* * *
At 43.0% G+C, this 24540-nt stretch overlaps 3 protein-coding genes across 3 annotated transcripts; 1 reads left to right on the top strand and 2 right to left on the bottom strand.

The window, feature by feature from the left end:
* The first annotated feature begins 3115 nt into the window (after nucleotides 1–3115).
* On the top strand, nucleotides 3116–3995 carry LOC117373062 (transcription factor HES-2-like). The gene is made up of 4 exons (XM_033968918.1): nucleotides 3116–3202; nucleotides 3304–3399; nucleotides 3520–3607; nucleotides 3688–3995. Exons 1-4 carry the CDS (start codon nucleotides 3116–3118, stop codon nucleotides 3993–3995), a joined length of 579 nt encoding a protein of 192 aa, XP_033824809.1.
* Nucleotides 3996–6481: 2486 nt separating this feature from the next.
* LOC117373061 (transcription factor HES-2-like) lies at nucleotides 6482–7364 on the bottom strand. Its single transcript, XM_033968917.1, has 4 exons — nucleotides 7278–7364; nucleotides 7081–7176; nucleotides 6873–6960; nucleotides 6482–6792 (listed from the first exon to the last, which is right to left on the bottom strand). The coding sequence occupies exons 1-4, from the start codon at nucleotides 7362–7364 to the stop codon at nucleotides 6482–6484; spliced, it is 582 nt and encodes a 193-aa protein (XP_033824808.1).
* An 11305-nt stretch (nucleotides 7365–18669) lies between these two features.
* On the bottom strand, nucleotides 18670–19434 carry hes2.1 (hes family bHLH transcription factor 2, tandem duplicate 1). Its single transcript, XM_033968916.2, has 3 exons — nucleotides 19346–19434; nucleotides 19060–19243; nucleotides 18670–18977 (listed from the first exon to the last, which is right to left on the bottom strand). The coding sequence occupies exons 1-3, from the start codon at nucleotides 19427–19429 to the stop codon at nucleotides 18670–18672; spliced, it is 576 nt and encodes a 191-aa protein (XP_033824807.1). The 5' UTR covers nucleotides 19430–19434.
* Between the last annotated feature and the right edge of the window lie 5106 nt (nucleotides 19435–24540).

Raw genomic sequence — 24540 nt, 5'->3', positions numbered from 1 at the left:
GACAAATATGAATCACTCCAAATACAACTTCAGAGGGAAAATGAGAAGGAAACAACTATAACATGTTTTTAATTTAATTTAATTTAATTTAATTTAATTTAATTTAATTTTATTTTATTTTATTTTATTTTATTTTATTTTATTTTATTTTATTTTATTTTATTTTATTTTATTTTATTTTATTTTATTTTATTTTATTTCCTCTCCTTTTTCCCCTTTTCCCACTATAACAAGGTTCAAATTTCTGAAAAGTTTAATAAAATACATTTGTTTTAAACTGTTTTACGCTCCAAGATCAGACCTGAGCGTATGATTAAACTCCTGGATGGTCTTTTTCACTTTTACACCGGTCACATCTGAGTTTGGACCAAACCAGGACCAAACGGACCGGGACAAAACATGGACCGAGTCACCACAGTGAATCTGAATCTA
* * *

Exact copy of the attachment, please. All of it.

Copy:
At 43.0% G+C, this 24540-nt stretch overlaps 3 protein-coding genes across 3 annotated transcripts; 1 reads left to right on the top strand and 2 right to left on the bottom strand.

The window, feature by feature from the left end:
* The first annotated feature begins 3115 nt into the window (after nucleotides 1–3115).
* On the top strand, nucleotides 3116–3995 carry LOC117373062 (transcription factor HES-2-like). The gene is made up of 4 exons (XM_033968918.1): nucleotides 3116–3202; nucleotides 3304–3399; nucleotides 3520–3607; nucleotides 3688–3995. Exons 1-4 carry the CDS (start codon nucleotides 3116–3118, stop codon nucleotides 3993–3995), a joined length of 579 nt encoding a protein of 192 aa, XP_033824809.1.
* Nucleotides 3996–6481: 2486 nt separating this feature from the next.
* LOC117373061 (transcription factor HES-2-like) lies at nucleotides 6482–7364 on the bottom strand. Its single transcript, XM_033968917.1, has 4 exons — nucleotides 7278–7364; nucleotides 7081–7176; nucleotides 6873–6960; nucleotides 6482–6792 (listed from the first exon to the last, which is right to left on the bottom strand). The coding sequence occupies exons 1-4, from the start codon at nucleotides 7362–7364 to the stop codon at nucleotides 6482–6484; spliced, it is 582 nt and encodes a 193-aa protein (XP_033824808.1).
* An 11305-nt stretch (nucleotides 7365–18669) lies between these two features.
* On the bottom strand, nucleotides 18670–19434 carry hes2.1 (hes family bHLH transcription factor 2, tandem duplicate 1). Its single transcript, XM_033968916.2, has 3 exons — nucleotides 19346–19434; nucleotides 19060–19243; nucleotides 18670–18977 (listed from the first exon to the last, which is right to left on the bottom strand). The coding sequence occupies exons 1-3, from the start codon at nucleotides 19427–19429 to the stop codon at nucleotides 18670–18672; spliced, it is 576 nt and encodes a 191-aa protein (XP_033824807.1). The 5' UTR covers nucleotides 19430–19434.
* Between the last annotated feature and the right edge of the window lie 5106 nt (nucleotides 19435–24540).

Raw genomic sequence — 24540 nt, 5'->3', positions numbered from 1 at the left:
GACAAATATGAATCACTCCAAATACAACTTCAGAGGGAAAATGAGAAGGAAACAACTATAACATGTTTTTAATTTAATTTAATTTAATTTAATTTAATTTAATTTAATTTTATTTTATTTTATTTTATTTTATTTTATTTTATTTTATTTTATTTTATTTTATTTTATTTTATTTTATTTTATTTTATTTTATTTTATTTCCTCTCCTTTTTCCCCTTTTCCCACTATAACAAGGTTCAAATTTCTGAAAAGTTTAATAAAATACATTTGTTTTAAACTGTTTTACGCTCCAAGATCAGACCTGAGCGTATGATTAAACTCCTGGATGGTCTTTTTCACTTTTACACCGGTCACATCTGAGTTTGGACCAAACCAGGACCAAACGGACCGGGACAAAACATGGACCGAGTCACCACAGTGAATCTGAATCTA